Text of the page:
MANATEE -- Manatee County School District officials have declared an impasse in talks with representatives of the local teachers’ union on a 2011-12 contract.
At issue are district proposals for a 2.75 percent pay cut for teachers; and a 12 percent to 48 percent increase in health insurance premiums, depending on benefit options chosen.
After about three months, negotiations grew so contentious that the district halted talks and filed paperwork with the state’s Public Employees Relations Commission -- the agency responsible for resolving disputes between governmental organizations and its employees. Teachers are now working without benefit of a contract for this school year.
“While good work has been done, it appears that we are unable to resolve our issues through bargaining,” schools chief negotiator Scott Martin wrote in a letter to teachers’ union president Pat Barber.
Bruce Proud, business agent for the Manatee Education Association, questioned whether the district was hasty in declaring an impasse. He said it was his hope that district officials, who met with union representatives throughout the week, would come to some type of agreement.
“That doesn’t seem to be the overall goal of the superintendent or the board,” Proud said.
Before the impasse was declared, MEA’s website said, “Negotiations between MEA and the district are becoming more strained with each bargaining session. The district seems to be less interested in reaching an agreement and more interested in unnecessarily taking more money away from employees. Although the state has cut the budget, the superintendent’s negotiators are pushing for deeper cuts in salary and benefits than are required to balance the budget and stabilize the health plan.”
The two groups were negotiating for the 2011-2012 school year. Twelve-month, non-unionized employees work under current-year contracts. They received pay cuts at the beginning of the school year. However, if a teacher-based salary cut is enforced, educators may have to slash dollars at an inopportune time.
“The board has a lot of flexibility in what they are allowed to do,” Martin said, explaining how a salary cut for teachers could take place in the future.
Teachers currently are working under 2010-2011 contracts. According to Martin, “everything remains status quo until bargaining is negotiated.”
Proud said a pay cut isn’t necessary. School Superintendent Tim McGonegal recommended for $14 million to be cut from this year’s budget, Proud added.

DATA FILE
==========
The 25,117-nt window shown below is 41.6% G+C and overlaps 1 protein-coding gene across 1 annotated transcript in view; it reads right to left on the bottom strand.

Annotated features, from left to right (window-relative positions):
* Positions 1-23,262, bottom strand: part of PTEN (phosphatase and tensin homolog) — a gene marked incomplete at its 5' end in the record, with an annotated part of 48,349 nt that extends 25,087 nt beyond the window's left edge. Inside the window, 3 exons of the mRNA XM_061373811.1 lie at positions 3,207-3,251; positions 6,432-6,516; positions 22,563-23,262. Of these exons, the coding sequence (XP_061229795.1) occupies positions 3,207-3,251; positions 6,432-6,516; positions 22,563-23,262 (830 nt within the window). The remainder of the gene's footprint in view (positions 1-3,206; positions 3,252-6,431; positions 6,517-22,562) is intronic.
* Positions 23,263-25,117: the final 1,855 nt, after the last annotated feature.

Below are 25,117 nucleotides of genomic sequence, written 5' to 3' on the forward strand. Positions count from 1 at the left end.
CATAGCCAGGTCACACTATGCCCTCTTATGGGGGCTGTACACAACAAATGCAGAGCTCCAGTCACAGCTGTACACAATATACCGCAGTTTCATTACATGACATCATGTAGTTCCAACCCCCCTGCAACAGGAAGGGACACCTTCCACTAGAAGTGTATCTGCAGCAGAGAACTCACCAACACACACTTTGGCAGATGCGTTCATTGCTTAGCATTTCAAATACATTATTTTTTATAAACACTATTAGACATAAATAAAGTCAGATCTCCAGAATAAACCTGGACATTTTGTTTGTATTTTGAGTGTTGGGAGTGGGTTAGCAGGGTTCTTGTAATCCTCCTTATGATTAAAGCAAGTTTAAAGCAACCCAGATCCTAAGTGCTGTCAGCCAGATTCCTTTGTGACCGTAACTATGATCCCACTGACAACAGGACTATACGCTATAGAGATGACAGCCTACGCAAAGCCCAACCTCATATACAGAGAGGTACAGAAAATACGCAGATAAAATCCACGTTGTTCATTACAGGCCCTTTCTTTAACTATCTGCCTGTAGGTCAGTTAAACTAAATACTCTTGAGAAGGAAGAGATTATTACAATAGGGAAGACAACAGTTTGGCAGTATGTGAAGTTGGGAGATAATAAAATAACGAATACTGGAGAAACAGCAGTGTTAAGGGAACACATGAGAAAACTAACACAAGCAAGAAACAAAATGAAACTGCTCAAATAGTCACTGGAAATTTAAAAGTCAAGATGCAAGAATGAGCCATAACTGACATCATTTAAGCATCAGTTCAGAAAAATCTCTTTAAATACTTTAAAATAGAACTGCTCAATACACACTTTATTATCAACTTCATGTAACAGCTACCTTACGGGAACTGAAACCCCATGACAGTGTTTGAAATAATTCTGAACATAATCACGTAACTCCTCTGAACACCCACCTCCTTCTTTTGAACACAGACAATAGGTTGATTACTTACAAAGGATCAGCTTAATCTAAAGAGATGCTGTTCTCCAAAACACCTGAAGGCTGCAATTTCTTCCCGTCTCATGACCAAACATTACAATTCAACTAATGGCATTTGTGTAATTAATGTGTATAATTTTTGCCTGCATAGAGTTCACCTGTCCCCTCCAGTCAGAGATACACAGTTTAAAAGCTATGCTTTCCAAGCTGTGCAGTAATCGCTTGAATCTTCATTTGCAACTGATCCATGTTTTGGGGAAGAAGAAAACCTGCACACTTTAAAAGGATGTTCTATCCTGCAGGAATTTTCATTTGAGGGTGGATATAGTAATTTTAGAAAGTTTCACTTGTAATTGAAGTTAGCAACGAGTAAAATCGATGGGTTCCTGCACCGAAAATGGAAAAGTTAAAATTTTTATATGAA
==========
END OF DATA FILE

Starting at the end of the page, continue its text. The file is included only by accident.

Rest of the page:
Proud said that $3 million of that budget was to be set aside for health insurance. Those dollars can be used to prevent a teacher pay cut, Proud said.
Martin said, “All of Dr. McGonegal’s budget recommendations were subject to whatever happened in bargaining. We haven’t changed in any position.”
There also have been no changes with plans to increase health insurance premiums, Martin said. School district officials have always planned to increase health insurance in accordance with an independent analysis, called the Mercer report, which was completed last year.
“We suggested the Mercer second-year rates,” Martin said.
Proud, however, said the Mercer report is faulty. While he believes a premium increase is necessary, the amount the district has requested is exorbitant, Proud said. He wants district officials to rely on the new health insurance committee which has been working since late June.
“It’s truly unfortunate the board and superintendent would ignore employees’ recommendation without any formal study,” Proud said.
As a result of the impasse, Martin sent a letter to the Public Employees Relations Commission on Thursday. Martin’s impasse request marks the second time the district has declared an impasse in its dealings with the teachers’ union in 10 months. In mid-January, the district declared an impasse that led to a three-day hearing that cost the union and district more than $9,100.
Just like earlier this year, district and union officials will select a magistrate and a date to start a hearing to settle their differences.